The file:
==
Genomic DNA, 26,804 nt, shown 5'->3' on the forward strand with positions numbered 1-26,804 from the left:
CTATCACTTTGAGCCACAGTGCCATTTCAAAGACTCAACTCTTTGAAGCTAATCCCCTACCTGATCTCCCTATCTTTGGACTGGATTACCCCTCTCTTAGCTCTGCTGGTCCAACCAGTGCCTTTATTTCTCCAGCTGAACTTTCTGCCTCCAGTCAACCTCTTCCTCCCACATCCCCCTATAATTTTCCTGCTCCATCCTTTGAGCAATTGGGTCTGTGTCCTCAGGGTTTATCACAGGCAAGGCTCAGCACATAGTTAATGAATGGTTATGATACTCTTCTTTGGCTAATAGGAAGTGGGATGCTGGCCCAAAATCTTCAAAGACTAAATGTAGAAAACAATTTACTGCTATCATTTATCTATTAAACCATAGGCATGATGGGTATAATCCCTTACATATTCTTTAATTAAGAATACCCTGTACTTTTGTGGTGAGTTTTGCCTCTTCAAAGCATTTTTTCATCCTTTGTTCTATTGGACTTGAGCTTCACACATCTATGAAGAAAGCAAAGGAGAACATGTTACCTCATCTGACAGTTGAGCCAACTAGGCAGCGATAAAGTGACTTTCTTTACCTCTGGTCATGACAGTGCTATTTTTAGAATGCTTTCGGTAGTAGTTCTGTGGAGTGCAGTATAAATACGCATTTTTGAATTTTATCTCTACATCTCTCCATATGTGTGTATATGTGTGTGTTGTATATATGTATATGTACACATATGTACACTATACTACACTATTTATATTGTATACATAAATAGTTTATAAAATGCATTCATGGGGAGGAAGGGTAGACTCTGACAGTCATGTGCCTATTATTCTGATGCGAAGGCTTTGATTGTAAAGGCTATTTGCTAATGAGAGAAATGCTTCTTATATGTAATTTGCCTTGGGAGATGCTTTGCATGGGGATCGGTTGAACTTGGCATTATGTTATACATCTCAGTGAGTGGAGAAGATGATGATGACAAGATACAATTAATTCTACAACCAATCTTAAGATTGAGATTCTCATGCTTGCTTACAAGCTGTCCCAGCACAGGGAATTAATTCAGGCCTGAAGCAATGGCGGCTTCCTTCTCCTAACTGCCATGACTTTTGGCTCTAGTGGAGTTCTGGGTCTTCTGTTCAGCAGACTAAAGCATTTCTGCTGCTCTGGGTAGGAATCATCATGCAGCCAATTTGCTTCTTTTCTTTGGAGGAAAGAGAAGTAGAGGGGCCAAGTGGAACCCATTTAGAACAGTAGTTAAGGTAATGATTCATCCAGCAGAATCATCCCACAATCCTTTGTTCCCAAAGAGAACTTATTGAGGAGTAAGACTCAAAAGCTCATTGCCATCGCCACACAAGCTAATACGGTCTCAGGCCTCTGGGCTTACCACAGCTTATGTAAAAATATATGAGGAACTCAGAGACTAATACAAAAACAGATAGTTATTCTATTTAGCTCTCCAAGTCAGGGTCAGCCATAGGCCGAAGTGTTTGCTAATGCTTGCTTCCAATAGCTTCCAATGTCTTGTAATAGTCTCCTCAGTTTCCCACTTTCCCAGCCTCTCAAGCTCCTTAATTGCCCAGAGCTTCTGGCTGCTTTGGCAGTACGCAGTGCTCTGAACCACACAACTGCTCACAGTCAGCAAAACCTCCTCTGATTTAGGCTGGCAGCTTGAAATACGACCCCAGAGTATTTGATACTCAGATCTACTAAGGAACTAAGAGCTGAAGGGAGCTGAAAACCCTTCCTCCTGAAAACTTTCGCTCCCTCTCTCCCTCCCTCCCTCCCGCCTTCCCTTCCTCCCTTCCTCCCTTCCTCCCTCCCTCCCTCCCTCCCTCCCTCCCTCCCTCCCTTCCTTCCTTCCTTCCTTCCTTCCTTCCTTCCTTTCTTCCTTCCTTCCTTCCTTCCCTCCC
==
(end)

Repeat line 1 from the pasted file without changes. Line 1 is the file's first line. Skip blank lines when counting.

Genomic DNA, 26,804 nt, shown 5'->3' on the forward strand with positions numbered 1-26,804 from the left: